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Last of the Hippies Paperback – 1 Aug 1999
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Part autobiography, part history, part travelogue, this is an account of the author's experiences in that marginal realm, the mythical hippie's heavenly playground, and an investigation of how the hippies of his youth are faring in the modern world.
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It is very well written and is an interesting social commentary (as well as being humorous with a dash of added pathos where needed) and I would recommend it to anyone.
I was 17 in 1971 and the 'scene' Stone portrays is one I readily recognize, experienced and fully enjoyed myself.
Despite that there is something about the book that I find unpalatable. It's Stone's cavalier attitude to the most vulnerable character in the book, a man suffering a mental illness and who I suspect Stone thought would never be in a position to defend himself against the author's willingness to exploit him, namely Pete.
In the book (p.16) C J Stone comments he was "a selfish young man, too caught up in my own concerns to notice what was going on in anybody else's life; too busy pursuing my own salvation to notice that there were others more in need than me. That was what it was like at the time. Vanity and indulgence..." However, when he was writing the book about 25 years later Stone was presumably more mature but still lacks any more compassion for Pete than he did then, and admits that the book hinged on his portrayal of him.
Further, despite his claim to have searched extensively for Pete and failed, he went ahead and published his full name. Why? Surely he could have shown more respect for Pete and concealed his true identity without it ever affecting the narrative?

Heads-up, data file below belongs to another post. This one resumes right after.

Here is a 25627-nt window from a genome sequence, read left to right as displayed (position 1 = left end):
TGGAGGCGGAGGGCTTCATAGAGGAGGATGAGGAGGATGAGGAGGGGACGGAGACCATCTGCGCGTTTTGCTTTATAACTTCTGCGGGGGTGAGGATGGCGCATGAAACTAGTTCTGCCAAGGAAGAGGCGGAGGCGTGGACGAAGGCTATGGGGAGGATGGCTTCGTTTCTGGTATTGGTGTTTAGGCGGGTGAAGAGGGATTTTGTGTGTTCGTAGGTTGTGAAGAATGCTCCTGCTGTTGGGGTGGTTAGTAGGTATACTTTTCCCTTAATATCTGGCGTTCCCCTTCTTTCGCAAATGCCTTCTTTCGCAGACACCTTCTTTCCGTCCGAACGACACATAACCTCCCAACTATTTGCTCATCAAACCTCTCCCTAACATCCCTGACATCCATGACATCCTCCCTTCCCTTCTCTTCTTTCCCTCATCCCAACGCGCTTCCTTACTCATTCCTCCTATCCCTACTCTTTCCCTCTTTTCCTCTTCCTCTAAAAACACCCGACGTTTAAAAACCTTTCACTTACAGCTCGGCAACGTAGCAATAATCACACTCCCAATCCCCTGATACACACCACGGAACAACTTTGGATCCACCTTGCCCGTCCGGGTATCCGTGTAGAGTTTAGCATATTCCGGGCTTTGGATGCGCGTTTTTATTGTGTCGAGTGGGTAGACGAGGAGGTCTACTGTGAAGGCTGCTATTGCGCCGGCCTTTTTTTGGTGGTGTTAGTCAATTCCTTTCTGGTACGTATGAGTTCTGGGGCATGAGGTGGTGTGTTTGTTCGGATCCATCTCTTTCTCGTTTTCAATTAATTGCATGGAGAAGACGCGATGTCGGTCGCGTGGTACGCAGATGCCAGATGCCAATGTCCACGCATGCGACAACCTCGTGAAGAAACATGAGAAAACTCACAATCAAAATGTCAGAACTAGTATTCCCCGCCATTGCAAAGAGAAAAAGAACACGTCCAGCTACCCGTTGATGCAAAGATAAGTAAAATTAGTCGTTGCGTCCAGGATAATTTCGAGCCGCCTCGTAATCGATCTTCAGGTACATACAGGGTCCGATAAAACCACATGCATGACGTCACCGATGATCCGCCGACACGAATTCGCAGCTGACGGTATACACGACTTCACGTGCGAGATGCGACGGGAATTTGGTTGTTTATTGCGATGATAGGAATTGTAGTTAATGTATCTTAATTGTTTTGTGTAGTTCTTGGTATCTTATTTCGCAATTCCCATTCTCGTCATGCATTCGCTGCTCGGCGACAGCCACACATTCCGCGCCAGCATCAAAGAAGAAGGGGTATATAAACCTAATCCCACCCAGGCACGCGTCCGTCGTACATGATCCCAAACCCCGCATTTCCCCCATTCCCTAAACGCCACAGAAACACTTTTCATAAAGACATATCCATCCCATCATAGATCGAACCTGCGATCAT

On page 234 C J Stone comments that if Peter does read this book,, "and if he contacts me through the publishers because of it, then I'll have to rewrite this section, and you'll have to wait till the reprint to find out how he is. And I will get double the royalties. Ha!"
There we have it, the unvarnished truth, Pete's reputation was sacrificed on the altar of C J Stone's literary career, ego and royalties.
As the author himself would put it all "Vanity and indulgence"
Hippie is a state of mind, and the movement fragmented in the '70s, creating multiple, often shining threads within society, and without. My own path has been to try to alter from within, many of the people in this book chose other routes. "The Last of the Hippies" reminded me of where we all began the journey, and of the wonderful world we thought we were creating. I loved the cynical point of view, though.
One criticism, Chris - "White Bird" was a song by "It's a Beautiful Day".
Like an alternative Bill Bryson, CJ travels the length and breadth of Britain (well, between Birmingham and Glastonbury actually) investigating the state of Hippydom both past and present.
CJ's own experiences make fascinating reading as do those of his friends and lovers with both humour and pathos along the way. A wry and witty observer, Mr Stone acts as the proverbial hatpin puncturing many of the over inflated conceits of the underground as well as providing a well needed boot up the arse for the hangers-on and troublemakers who spoil the scene for the responsible ones.
Don't expect too many answers though. I am left dying to know just what became of Piss-Off Pete.
I recommend this distinguished work without reservation to anyone who is still trying to make sense of Roy Harper and to anyone remotely interested in popular sociology. If anything it makes me feel a tad less awkward about the fact that I still sport long hair and jeans with holes in them at the age of 38. Like you say CJ; the trouble with hippies is that many of them never grew up. Long may it stay that way.